Mike Henry | Crain's Austin

In this ongoing series, we ask executives, entrepreneurs and business leaders about mistakes that have shaped their business philosophy.

Mike Henry


Based in Austin and San Francisco and born out of the Integrated Circuits Lab at the University of Michigan, Mythic has developed a local AI platform, comprised of both hardware and software, that turns devices into secure and trusted intelligent assistants. Unlike traditional cloud-based AI solutions, Mythic leverages local AI to enable consumer electronics, wearable and security and monitoring manufacturers to deliver availability, responsiveness, seamless integration and privacy. The company's investors include DFJ, Lux Capital, Data Collective and AME Cloud Ventures. 

The Mistake:

Underestimating the significance of the recruiting process.

As many other first-time founders, I spent so much time on the fundraising process. At that point, I’d already established a vision, our market and the product. You spend so much time thinking about all those pieces and all of those challenges. Then all of a sudden you have all this money in your bank account and need to bring in really great people to execute.

This can catch some first-time founders off guard after spending so much time fundraising. You don’t always realize how long of a process it is to recruit and also how the recruiting process needs to be very well defined. Even after advisors and mentors warn you that it’s going to be really tough, you think it’s going to be fine.

When you’re a small company and spend all your time talking to investors, you tend to get really good at pitching to investors. But it’s the not same pitching as to candidates for a job. Sometimes they can be financially motivated. Most of them are not. Since investors are mostly financially motivated, you need to be able to recraft a message and explain why this is an exciting and important place to work.

It comes down to the fact great candidates like solving very challenging problems. When they work at companies they want to believe they are making a big impact. They want to see their work making an impact on the world. Those are the best candidates. Typically those that solely care about their financials end up at bigger companies. Recruiting really requires a refocus of messaging.

I think first time entrepreneurs get so fixated on investor pitches they lose sight of that. And really, ultimately that message to candidates makes your investor pitch even better.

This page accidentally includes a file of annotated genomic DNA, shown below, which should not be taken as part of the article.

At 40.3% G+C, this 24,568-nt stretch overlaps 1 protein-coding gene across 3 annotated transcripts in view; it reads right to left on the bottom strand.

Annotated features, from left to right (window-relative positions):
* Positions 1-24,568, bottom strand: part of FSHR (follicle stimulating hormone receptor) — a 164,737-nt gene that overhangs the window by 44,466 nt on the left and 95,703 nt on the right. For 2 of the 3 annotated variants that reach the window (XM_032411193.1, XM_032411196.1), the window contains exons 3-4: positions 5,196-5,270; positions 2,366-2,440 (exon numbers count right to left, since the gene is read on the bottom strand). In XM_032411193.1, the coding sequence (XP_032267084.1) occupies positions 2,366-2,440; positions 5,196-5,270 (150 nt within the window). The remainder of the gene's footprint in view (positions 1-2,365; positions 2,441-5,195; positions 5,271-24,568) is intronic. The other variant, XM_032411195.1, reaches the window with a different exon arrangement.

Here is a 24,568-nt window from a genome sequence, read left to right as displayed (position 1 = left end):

An intense focus on recruiting separates great companies from mediocre ones.

The Lesson:

I learned that once you start getting the pipeline of candidates, it’s good to have not just a difficult interview process but a really technical one. You need to take an analytical approach. When candidates are looking at companies, they want to see that. They want to know that the only people who got to that stage are very strong and that they’re going to be working with the best.

People sometimes worry that if they make an interview too hard it will scare candidates away. But I think it has the opposite effect with the good ones. Plus, with a difficult interview process you end up eliminating a lot of waffling. It makes it easier to tell who will be able to find a home within the company based on how they handle it.

In our case, re-crafting our message maybe took a couple of months longer but I believe we were in the same boat as other venture-backed startups. It takes a long time to build a good team. Maybe if we’d been more realistic about the complexities, the process might have been a bit less stressful. We identified pretty quickly what we needed to do and we have really experienced investors on our team who gave us a lot of great advice.

In the end, I think not refining your recruiting process can be costly if you let it drag on. An intense focus on recruiting separates great companies from mediocre ones. It separates strong startups from the ones that don’t make it.


Follow Mythic on Twitter at @MythicInc.

Pictured: Mike Henry | Photo courtesy of Mythic.

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